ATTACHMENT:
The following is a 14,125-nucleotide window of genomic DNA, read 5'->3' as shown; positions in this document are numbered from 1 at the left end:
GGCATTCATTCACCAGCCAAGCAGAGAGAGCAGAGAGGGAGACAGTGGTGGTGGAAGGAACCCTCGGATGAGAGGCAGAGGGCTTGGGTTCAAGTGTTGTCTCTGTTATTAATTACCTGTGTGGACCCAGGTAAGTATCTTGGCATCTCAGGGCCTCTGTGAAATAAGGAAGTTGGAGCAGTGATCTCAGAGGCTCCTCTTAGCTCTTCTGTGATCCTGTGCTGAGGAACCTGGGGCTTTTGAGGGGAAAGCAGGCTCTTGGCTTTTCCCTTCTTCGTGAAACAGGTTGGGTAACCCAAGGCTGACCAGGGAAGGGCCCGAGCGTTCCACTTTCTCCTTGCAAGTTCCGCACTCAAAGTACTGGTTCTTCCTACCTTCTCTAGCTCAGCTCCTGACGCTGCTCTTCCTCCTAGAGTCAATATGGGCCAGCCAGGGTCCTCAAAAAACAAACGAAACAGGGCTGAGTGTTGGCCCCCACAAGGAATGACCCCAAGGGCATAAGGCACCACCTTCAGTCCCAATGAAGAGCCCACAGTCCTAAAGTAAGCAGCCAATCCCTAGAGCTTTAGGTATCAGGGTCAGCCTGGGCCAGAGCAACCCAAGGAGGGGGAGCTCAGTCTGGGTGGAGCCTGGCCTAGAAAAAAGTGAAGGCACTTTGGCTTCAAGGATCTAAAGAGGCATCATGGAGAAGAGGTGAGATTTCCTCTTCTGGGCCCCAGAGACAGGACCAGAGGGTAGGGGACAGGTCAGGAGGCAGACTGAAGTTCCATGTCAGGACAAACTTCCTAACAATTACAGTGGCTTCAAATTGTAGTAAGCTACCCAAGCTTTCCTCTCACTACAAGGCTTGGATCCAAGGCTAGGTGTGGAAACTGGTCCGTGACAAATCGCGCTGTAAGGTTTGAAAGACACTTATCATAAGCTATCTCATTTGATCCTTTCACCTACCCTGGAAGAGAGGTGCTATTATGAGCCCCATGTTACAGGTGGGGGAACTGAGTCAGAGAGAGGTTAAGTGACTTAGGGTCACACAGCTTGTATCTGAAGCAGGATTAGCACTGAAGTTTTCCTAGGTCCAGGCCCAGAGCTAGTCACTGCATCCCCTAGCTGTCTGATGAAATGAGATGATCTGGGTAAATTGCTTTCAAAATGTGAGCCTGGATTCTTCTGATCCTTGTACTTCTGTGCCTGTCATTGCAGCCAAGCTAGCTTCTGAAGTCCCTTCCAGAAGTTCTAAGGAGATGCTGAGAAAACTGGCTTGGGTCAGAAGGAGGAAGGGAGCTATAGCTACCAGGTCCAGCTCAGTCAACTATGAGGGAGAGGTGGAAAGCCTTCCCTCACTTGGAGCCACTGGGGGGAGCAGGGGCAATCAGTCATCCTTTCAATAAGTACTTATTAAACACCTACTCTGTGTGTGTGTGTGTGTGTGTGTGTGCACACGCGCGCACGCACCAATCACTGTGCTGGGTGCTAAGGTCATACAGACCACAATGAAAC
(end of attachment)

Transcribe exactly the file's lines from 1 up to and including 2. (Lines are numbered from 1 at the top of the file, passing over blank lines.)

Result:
The following is a 14,125-nucleotide window of genomic DNA, read 5'->3' as shown; positions in this document are numbered from 1 at the left end:
GGCATTCATTCACCAGCCAAGCAGAGAGAGCAGAGAGGGAGACAGTGGTGGTGGAAGGAACCCTCGGATGAGAGGCAGAGGGCTTGGGTTCAAGTGTTGTCTCTGTTATTAATTACCTGTGTGGACCCAGGTAAGTATCTTGGCATCTCAGGGCCTCTGTGAAATAAGGAAGTTGGAGCAGTGATCTCAGAGGCTCCTCTTAGCTCTTCTGTGATCCTGTGCTGAGGAACCTGGGGCTTTTGAGGGGAAAGCAGGCTCTTGGCTTTTCCCTTCTTCGTGAAACAGGTTGGGTAACCCAAGGCTGACCAGGGAAGGGCCCGAGCGTTCCACTTTCTCCTTGCAAGTTCCGCACTCAAAGTACTGGTTCTTCCTACCTTCTCTAGCTCAGCTCCTGACGCTGCTCTTCCTCCTAGAGTCAATATGGGCCAGCCAGGGTCCTCAAAAAACAAACGAAACAGGGCTGAGTGTTGGCCCCCACAAGGAATGACCCCAAGGGCATAAGGCACCACCTTCAGTCCCAATGAAGAGCCCACAGTCCTAAAGTAAGCAGCCAATCCCTAGAGCTTTAGGTATCAGGGTCAGCCTGGGCCAGAGCAACCCAAGGAGGGGGAGCTCAGTCTGGGTGGAGCCTGGCCTAGAAAAAAGTGAAGGCACTTTGGCTTCAAGGATCTAAAGAGGCATCATGGAGAAGAGGTGAGATTTCCTCTTCTGGGCCCCAGAGACAGGACCAGAGGGTAGGGGACAGGTCAGGAGGCAGACTGAAGTTCCATGTCAGGACAAACTTCCTAACAATTACAGTGGCTTCAAATTGTAGTAAGCTACCCAAGCTTTCCTCTCACTACAAGGCTTGGATCCAAGGCTAGGTGTGGAAACTGGTCCGTGACAAATCGCGCTGTAAGGTTTGAAAGACACTTATCATAAGCTATCTCATTTGATCCTTTCACCTACCCTGGAAGAGAGGTGCTATTATGAGCCCCATGTTACAGGTGGGGGAACTGAGTCAGAGAGAGGTTAAGTGACTTAGGGTCACACAGCTTGTATCTGAAGCAGGATTAGCACTGAAGTTTTCCTAGGTCCAGGCCCAGAGCTAGTCACTGCATCCCCTAGCTGTCTGATGAAATGAGATGATCTGGGTAAATTGCTTTCAAAATGTGAGCCTGGATTCTTCTGATCCTTGTACTTCTGTGCCTGTCATTGCAGCCAAGCTAGCTTCTGAAGTCCCTTCCAGAAGTTCTAAGGAGATGCTGAGAAAACTGGCTTGGGTCAGAAGGAGGAAGGGAGCTATAGCTACCAGGTCCAGCTCAGTCAACTATGAGGGAGAGGTGGAAAGCCTTCCCTCACTTGGAGCCACTGGGGGGAGCAGGGGCAATCAGTCATCCTTTCAATAAGTACTTATTAAACACCTACTCTGTGTGTGTGTGTGTGTGTGTGTGTGCACACGCGCGCACGCACCAATCACTGTGCTGGGTGCTAAGGTCATACAGACCACAATGAAAC